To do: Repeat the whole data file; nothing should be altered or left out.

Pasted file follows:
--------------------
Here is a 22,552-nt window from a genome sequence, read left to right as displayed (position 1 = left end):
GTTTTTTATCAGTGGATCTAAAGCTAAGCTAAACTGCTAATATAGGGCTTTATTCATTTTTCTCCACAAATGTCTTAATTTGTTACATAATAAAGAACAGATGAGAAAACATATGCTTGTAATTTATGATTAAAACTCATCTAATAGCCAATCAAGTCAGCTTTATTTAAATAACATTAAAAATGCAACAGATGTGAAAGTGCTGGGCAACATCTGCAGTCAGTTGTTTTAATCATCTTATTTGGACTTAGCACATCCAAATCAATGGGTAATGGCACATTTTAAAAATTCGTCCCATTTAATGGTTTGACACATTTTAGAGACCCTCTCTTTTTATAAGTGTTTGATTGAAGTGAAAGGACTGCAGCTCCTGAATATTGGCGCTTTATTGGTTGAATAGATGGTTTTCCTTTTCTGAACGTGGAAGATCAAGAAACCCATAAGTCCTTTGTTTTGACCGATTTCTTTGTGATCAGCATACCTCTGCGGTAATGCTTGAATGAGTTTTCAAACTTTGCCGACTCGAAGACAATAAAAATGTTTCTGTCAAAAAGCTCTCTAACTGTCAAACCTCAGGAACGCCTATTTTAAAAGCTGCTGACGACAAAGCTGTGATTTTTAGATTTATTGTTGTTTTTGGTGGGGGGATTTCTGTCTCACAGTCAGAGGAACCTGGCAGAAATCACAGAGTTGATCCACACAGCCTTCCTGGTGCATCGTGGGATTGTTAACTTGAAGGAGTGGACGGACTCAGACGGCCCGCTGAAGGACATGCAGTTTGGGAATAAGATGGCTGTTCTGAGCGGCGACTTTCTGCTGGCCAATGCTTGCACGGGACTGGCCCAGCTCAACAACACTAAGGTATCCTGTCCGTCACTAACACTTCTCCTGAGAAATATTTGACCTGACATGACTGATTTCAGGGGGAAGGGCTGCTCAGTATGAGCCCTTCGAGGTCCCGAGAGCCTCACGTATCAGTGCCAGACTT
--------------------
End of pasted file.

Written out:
Here is a 22,552-nt window from a genome sequence, read left to right as displayed (position 1 = left end):
GTTTTTTATCAGTGGATCTAAAGCTAAGCTAAACTGCTAATATAGGGCTTTATTCATTTTTCTCCACAAATGTCTTAATTTGTTACATAATAAAGAACAGATGAGAAAACATATGCTTGTAATTTATGATTAAAACTCATCTAATAGCCAATCAAGTCAGCTTTATTTAAATAACATTAAAAATGCAACAGATGTGAAAGTGCTGGGCAACATCTGCAGTCAGTTGTTTTAATCATCTTATTTGGACTTAGCACATCCAAATCAATGGGTAATGGCACATTTTAAAAATTCGTCCCATTTAATGGTTTGACACATTTTAGAGACCCTCTCTTTTTATAAGTGTTTGATTGAAGTGAAAGGACTGCAGCTCCTGAATATTGGCGCTTTATTGGTTGAATAGATGGTTTTCCTTTTCTGAACGTGGAAGATCAAGAAACCCATAAGTCCTTTGTTTTGACCGATTTCTTTGTGATCAGCATACCTCTGCGGTAATGCTTGAATGAGTTTTCAAACTTTGCCGACTCGAAGACAATAAAAATGTTTCTGTCAAAAAGCTCTCTAACTGTCAAACCTCAGGAACGCCTATTTTAAAAGCTGCTGACGACAAAGCTGTGATTTTTAGATTTATTGTTGTTTTTGGTGGGGGGATTTCTGTCTCACAGTCAGAGGAACCTGGCAGAAATCACAGAGTTGATCCACACAGCCTTCCTGGTGCATCGTGGGATTGTTAACTTGAAGGAGTGGACGGACTCAGACGGCCCGCTGAAGGACATGCAGTTTGGGAATAAGATGGCTGTTCTGAGCGGCGACTTTCTGCTGGCCAATGCTTGCACGGGACTGGCCCAGCTCAACAACACTAAGGTATCCTGTCCGTCACTAACACTTCTCCTGAGAAATATTTGACCTGACATGACTGATTTCAGGGGGAAGGGCTGCTCAGTATGAGCCCTTCGAGGTCCCGAGAGCCTCACGTATCAGTGCCAGACTT